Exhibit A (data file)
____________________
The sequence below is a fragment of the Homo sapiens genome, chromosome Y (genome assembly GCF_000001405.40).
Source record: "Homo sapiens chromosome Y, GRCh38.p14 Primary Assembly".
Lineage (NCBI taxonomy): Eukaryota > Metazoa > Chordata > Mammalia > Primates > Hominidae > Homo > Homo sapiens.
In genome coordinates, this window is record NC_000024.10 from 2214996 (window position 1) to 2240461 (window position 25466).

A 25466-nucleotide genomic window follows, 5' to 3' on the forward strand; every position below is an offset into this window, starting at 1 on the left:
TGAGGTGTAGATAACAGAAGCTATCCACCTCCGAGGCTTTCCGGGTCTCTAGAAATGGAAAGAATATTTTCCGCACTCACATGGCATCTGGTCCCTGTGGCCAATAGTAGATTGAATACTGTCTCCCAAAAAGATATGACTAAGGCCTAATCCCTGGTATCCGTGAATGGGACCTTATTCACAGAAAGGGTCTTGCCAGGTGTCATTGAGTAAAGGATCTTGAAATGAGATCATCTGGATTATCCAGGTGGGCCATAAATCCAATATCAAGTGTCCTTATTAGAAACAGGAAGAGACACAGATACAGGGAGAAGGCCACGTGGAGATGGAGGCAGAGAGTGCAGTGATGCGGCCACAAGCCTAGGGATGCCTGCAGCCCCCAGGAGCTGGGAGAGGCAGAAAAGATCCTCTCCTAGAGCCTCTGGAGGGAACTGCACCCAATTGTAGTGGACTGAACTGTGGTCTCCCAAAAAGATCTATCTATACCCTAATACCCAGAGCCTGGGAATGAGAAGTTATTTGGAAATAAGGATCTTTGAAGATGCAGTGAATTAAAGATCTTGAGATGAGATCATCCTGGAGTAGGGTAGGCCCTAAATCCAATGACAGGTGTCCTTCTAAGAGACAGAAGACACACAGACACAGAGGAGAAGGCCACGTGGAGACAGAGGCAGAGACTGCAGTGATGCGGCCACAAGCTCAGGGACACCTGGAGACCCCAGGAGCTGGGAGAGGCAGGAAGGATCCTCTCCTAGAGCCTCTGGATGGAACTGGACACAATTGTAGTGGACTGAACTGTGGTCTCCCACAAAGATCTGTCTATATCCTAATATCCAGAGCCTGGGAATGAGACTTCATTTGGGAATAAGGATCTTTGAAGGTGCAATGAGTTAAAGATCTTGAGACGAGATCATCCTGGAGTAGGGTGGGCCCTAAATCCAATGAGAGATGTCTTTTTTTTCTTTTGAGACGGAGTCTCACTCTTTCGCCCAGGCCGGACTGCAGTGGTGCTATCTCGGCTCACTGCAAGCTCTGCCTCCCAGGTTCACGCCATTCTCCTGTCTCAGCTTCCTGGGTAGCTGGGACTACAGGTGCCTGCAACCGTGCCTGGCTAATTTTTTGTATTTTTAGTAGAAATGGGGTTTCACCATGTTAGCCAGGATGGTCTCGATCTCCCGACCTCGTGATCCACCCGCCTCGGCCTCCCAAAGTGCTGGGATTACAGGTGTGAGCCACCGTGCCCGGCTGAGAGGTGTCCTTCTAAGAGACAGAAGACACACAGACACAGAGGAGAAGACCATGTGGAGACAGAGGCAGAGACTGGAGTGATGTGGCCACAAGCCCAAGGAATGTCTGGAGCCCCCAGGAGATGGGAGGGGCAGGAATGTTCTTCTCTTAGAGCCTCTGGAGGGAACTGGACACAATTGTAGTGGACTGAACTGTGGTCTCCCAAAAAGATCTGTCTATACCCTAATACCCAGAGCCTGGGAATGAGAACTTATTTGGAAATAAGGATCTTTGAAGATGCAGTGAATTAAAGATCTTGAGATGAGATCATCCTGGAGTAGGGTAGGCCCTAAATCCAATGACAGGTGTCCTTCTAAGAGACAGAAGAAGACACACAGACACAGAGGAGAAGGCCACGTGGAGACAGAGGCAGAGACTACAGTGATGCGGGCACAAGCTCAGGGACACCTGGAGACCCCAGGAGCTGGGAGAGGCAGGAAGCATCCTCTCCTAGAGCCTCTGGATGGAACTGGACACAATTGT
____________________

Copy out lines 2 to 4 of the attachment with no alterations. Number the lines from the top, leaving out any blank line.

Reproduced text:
Source record: "Homo sapiens chromosome Y, GRCh38.p14 Primary Assembly".
Lineage (NCBI taxonomy): Eukaryota > Metazoa > Chordata > Mammalia > Primates > Hominidae > Homo > Homo sapiens.
In genome coordinates, this window is record NC_000024.10 from 2214996 (window position 1) to 2240461 (window position 25466).